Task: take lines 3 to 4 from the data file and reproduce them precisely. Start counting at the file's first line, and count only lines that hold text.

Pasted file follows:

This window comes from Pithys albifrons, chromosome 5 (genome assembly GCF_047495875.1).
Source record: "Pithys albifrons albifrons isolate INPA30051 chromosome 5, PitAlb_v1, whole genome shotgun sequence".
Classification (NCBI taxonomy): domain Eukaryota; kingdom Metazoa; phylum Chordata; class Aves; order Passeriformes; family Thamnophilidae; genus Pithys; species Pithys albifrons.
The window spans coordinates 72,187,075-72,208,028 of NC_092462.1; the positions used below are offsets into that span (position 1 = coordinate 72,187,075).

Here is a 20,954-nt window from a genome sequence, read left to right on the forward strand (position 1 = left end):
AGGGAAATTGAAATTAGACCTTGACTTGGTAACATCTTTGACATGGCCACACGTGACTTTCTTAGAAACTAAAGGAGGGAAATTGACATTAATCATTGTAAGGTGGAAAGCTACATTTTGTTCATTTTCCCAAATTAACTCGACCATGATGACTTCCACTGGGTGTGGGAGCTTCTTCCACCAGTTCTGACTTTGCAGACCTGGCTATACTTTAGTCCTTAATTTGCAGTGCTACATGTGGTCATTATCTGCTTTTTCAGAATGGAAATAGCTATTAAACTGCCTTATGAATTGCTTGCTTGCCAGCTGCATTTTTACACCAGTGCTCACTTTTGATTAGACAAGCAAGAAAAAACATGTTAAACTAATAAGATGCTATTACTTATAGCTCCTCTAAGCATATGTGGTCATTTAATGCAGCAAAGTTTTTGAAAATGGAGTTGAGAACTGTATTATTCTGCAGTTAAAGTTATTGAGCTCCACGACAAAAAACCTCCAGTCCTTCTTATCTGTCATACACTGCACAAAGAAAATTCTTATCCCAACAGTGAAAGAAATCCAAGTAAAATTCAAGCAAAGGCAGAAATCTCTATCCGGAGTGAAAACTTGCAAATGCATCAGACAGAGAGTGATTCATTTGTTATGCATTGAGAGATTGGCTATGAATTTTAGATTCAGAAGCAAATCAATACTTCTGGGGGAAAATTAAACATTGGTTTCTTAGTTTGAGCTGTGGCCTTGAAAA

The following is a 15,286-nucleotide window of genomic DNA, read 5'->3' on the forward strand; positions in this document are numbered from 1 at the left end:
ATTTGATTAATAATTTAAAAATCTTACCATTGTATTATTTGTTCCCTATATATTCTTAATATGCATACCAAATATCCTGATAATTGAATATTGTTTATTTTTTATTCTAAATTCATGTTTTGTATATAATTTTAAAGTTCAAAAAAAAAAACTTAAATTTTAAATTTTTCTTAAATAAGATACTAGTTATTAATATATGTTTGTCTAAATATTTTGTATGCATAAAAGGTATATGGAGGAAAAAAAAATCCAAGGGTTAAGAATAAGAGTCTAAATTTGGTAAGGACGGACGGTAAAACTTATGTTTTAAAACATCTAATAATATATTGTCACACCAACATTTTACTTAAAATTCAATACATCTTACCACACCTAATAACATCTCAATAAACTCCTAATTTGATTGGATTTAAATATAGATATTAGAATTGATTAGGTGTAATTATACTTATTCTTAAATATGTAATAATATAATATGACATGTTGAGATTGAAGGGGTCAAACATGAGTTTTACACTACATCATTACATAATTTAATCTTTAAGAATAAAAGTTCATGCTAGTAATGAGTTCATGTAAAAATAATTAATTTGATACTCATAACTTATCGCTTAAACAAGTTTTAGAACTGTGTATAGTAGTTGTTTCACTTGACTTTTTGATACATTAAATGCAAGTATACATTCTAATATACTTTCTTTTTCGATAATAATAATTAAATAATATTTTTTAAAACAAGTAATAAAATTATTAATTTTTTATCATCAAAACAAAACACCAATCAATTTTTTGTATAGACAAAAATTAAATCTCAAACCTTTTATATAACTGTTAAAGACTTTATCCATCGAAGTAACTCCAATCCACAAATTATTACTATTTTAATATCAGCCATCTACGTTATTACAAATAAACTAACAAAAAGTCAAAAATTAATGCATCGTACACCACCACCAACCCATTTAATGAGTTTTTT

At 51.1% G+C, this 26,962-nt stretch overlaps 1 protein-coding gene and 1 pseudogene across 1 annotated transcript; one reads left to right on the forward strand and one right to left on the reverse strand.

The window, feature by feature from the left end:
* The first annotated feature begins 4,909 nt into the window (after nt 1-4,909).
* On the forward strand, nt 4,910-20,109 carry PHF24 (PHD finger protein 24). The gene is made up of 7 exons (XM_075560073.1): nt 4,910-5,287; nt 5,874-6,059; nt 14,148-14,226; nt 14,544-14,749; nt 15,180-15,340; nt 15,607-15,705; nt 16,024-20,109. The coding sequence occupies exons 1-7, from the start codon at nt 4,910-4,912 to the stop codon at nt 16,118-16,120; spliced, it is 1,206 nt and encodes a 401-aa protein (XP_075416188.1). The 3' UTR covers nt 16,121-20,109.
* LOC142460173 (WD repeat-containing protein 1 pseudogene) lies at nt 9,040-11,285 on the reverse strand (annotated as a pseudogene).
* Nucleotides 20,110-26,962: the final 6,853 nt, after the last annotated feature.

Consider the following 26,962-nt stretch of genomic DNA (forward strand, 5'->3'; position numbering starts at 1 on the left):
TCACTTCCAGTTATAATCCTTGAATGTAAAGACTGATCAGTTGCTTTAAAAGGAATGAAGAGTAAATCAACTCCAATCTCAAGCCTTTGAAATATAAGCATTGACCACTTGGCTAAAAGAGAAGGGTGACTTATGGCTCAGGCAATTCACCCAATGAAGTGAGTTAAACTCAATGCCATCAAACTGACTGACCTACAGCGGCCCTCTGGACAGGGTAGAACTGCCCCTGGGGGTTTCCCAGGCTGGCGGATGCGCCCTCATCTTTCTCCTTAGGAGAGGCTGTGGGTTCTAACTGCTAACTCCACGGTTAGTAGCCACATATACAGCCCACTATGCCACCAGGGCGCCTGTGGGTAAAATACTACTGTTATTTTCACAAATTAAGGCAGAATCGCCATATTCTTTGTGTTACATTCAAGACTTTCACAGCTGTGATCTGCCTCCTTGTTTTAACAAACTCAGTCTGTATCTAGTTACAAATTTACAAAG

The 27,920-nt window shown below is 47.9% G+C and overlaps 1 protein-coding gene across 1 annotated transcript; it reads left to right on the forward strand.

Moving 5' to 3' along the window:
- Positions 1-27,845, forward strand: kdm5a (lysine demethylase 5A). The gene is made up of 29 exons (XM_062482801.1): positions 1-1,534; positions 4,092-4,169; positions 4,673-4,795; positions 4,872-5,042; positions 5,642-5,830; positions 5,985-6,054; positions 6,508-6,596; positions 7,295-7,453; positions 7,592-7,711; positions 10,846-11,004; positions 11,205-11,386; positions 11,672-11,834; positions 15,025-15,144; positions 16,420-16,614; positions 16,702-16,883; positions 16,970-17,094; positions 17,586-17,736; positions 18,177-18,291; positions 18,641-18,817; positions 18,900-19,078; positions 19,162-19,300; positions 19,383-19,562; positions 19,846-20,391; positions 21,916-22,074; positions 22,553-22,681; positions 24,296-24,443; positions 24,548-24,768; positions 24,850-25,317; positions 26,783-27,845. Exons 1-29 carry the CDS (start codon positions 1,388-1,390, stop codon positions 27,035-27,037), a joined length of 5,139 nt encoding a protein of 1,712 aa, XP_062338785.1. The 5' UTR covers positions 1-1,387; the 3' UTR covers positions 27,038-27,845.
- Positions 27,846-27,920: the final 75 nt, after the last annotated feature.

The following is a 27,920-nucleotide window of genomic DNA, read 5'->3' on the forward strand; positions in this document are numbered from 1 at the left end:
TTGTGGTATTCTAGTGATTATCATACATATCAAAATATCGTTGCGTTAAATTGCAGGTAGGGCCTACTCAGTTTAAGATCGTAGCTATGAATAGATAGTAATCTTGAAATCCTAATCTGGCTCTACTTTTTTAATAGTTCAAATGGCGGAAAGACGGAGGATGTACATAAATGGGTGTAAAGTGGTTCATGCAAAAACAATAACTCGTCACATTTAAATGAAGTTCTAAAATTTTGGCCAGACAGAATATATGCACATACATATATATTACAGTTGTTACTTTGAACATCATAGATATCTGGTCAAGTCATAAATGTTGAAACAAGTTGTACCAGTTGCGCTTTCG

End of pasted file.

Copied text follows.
Classification (NCBI taxonomy): domain Eukaryota; kingdom Metazoa; phylum Chordata; class Aves; order Passeriformes; family Thamnophilidae; genus Pithys; species Pithys albifrons.
The window spans coordinates 72,187,075-72,208,028 of NC_092462.1; the positions used below are offsets into that span (position 1 = coordinate 72,187,075).